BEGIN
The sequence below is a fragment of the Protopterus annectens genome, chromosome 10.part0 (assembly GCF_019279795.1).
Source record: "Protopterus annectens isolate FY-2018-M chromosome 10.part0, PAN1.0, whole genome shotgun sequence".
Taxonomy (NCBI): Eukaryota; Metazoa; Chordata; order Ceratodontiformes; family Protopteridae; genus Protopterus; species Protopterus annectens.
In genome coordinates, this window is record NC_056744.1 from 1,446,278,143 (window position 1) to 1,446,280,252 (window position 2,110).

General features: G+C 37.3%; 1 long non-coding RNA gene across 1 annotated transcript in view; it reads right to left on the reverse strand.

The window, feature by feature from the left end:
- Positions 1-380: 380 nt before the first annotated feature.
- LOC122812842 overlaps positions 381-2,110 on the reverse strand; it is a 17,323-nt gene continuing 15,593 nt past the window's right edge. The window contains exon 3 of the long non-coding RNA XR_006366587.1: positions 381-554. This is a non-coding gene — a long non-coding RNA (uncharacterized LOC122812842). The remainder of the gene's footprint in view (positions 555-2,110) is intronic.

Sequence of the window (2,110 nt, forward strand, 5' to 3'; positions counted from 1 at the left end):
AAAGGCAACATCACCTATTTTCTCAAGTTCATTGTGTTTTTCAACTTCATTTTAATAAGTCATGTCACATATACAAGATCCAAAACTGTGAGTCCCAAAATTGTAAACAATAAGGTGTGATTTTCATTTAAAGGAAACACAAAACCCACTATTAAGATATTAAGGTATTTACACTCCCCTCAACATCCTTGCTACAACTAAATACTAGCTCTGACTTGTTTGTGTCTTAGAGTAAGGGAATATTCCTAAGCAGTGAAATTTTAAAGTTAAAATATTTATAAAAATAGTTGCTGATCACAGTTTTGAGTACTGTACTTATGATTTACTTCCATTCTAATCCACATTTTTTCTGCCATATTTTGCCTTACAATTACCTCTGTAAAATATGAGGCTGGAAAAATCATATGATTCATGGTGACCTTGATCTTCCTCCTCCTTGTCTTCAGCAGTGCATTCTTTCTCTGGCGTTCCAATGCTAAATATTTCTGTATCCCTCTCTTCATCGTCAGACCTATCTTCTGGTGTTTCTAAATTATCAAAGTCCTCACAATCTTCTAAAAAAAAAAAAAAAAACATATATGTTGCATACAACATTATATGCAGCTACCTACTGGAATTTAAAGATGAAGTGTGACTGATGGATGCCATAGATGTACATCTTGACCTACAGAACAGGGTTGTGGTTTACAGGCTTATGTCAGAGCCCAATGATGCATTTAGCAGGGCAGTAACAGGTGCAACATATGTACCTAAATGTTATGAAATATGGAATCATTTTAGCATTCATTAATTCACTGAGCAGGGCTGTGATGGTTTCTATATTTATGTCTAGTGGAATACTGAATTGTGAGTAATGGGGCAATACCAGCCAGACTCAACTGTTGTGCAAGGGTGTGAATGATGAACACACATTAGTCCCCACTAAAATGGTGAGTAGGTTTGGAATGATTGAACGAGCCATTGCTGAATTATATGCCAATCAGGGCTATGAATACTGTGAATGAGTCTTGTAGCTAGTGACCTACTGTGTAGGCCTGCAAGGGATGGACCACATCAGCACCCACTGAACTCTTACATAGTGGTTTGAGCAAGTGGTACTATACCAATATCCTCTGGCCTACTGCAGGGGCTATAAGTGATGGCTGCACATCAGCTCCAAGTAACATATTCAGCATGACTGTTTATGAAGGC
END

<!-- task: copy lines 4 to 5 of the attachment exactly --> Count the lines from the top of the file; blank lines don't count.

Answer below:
In genome coordinates, this window is record NC_056744.1 from 1,446,278,143 (window position 1) to 1,446,280,252 (window position 2,110).

General features: G+C 37.3%; 1 long non-coding RNA gene across 1 annotated transcript in view; it reads right to left on the reverse strand.